The 1950's

1950 again brought aircraft into the plant with Grumman contracts for the AFW2S. Perhaps the greatest loss to the Company came in November of that year with the passing of J.F. Meade, Sr. He was succeeded by his son, Joseph F. Meade, Jr., who became president and continues in that capacity.

1951 through 1956 saw increased activity in the aircraft section with the S2F following the AF contracts and such items as Teletype bases, Axio flow compressor parts, and a great many new items for the buisness machine field. Both employment and the plant grew steadily.

1957 marked the first time the Company's expansion was carried on outside of the Hammondsport area with the setting up and equipping of a subsidiary plant, Mercury Minnesota, located in Faribault, Minnesota. The new facility lived up to all expectations and continues to do so.

The 1960's

1958 through 1960 saw continuing aircraft programs such as the S2F-3 tail assemblies, F9F-9 flaps and tail assemblies, F11F pylons, also industrial storage racks, shipping containers, and industrial heating panels. There was a great increase of activity in the business machine field with the addition of machines for Eastman Kodak, Commercial Controls, Remington Rand, Teletype, General Mills, Minnesota Mining and International Business Machines. During that period, both sites continued building and expanding to accomodate the new business.

The next few years saw more expansion with sales of metal parts and assemblies for the business machine industry. Atlas Metal Industries of Miami, Florida, was acquired in 1968 to better service the southern markets.

This product line continued to expand and diversify with the addition of many items from stainless steel kitchen equipment to film processing equipment. The aircraft subcontract program continued on a reduced scale.

The 1970's

New products such as stainless steel kitchen equipment, television components, telephone switch equipment, and honeycomb assemblies, were added to the enduring copier and computer parts business. The aircraft subcontract program continued, primarily for Grumman Aerospace; but on a much reduced scale compared to the middle 1950's. Employment grew again and the future looked promising.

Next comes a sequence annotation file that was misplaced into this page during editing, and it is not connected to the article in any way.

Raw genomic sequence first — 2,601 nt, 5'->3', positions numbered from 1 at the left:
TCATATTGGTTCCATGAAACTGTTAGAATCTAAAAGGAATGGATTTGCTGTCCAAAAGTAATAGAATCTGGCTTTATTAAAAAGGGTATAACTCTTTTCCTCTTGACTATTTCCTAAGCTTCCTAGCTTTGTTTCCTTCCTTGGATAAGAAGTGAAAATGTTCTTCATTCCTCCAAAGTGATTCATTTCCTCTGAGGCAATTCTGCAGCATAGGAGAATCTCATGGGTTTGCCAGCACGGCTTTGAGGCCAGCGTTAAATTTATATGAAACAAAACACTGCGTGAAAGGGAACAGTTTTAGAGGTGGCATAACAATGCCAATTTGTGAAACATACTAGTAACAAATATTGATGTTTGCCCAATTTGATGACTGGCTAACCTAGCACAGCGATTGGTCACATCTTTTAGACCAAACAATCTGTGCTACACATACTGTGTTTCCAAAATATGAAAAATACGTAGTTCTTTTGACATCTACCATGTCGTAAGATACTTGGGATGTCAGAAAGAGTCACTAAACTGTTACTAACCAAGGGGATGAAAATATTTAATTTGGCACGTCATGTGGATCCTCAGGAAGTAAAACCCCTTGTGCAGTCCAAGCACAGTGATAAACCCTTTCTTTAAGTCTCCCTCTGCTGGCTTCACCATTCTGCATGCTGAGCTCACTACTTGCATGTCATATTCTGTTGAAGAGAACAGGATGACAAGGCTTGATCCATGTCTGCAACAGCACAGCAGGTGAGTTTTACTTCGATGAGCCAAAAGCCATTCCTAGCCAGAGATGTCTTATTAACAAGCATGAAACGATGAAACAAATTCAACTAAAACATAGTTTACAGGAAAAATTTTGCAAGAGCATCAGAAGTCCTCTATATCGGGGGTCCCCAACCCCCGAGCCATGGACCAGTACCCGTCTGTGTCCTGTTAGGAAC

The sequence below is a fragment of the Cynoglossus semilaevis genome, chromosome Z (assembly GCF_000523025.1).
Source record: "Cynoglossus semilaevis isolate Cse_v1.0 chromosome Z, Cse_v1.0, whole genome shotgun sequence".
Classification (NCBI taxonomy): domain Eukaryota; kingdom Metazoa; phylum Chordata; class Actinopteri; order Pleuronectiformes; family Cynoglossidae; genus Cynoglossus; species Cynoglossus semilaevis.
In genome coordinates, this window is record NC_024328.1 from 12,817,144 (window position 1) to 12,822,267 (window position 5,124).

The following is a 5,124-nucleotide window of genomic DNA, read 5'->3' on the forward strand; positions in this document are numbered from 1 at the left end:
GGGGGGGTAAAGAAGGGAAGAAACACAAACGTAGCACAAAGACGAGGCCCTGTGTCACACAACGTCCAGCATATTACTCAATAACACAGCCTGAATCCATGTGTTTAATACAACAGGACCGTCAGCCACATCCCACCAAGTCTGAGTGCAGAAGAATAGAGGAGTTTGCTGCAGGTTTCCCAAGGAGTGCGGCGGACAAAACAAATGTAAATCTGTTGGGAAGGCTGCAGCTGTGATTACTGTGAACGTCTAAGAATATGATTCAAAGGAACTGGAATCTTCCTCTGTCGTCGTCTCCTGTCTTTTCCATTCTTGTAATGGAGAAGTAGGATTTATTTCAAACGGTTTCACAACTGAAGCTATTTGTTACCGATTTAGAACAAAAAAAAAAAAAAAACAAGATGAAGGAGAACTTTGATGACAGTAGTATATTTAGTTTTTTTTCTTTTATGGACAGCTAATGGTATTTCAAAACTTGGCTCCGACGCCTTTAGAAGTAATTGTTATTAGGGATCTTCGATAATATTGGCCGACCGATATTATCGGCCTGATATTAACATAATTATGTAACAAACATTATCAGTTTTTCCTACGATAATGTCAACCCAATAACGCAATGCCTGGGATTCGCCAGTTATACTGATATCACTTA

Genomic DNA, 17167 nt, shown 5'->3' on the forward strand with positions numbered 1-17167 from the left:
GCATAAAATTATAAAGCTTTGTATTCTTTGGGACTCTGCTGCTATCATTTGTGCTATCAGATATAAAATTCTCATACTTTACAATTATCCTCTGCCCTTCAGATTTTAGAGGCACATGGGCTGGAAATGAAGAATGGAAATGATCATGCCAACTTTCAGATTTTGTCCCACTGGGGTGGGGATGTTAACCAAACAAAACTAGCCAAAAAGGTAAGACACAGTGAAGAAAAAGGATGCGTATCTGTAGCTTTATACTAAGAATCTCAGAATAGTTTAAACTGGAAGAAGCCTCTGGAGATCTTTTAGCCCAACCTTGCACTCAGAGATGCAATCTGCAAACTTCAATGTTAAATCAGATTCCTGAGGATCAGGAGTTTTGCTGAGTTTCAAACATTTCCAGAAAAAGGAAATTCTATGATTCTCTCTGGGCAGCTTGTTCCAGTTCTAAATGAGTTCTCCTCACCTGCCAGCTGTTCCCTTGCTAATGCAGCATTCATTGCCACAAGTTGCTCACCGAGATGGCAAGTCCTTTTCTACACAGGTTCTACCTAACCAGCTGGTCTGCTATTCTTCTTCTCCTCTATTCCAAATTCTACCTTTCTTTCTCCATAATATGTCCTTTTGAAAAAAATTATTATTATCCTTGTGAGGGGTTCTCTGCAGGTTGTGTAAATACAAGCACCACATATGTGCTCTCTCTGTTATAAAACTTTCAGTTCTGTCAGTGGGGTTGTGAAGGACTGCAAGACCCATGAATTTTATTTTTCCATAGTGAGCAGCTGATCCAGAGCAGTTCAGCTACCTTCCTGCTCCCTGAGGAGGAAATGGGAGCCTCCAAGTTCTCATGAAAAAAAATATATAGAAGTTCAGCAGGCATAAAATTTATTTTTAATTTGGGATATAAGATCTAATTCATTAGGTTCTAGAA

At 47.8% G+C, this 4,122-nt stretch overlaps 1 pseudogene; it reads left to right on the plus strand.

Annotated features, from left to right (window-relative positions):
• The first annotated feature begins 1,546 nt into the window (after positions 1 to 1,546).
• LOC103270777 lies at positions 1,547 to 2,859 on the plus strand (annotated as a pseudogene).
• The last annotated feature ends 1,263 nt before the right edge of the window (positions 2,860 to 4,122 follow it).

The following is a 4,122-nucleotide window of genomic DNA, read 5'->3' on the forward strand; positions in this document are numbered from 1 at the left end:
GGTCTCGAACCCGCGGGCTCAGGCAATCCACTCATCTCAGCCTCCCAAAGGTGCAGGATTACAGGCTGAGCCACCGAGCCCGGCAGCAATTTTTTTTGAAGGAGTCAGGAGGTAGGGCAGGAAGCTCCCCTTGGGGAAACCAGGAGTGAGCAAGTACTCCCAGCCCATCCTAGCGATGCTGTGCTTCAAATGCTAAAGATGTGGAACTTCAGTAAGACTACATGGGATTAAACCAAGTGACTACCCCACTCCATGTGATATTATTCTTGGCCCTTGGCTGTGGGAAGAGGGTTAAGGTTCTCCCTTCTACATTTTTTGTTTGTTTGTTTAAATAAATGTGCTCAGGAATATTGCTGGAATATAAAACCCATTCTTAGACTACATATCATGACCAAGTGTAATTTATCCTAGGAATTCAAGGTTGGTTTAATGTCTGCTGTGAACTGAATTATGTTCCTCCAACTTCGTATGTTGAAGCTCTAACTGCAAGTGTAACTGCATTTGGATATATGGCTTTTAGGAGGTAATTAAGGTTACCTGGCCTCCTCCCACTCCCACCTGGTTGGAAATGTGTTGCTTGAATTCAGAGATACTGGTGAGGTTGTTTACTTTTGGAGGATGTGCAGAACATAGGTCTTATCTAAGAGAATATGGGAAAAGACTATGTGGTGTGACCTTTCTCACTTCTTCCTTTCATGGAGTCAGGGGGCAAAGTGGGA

The building of June Bug II, a replica of Glenn Curtiss' 1908 machine for the Curtiss Museum's Bicentennial celebration in 1976, marked the first complete aircraft produced in Hammondsport since 1936 - a span of almost four decades.

The 1980's

The company continued to manufacture computer frames, sheet metal covers, steel and aluminum chassis and sheet metal components. The highest volume product produced at Mercury was the base chassis for IBM's personal computer line. The company produced approximately 350,000 during 1985, which was the equivalent of over 1,400 per day.

The advantage of automated equipment and computers began to make its way inside the walls which kept Mercury ahead of the competition.

The company again added on in 1985 to make room to manufacture large computer main frames.

At this time, the company was now able to fabricate, paint, and completely assemble products for customers. Mercury also added the capability to electronically test the product and deliver it to our customer's dock via our own fleet of trucks.

The late 1980's brought many changes. In 1987, Mr. Joseph F. Meade, Jr. retired and his son Joseph "Bud" Meade, III became president making him the third generation at the helm. Other members of the management team changed at this time and Mercury was once again poised for the future.

The Fast-Paced 1990's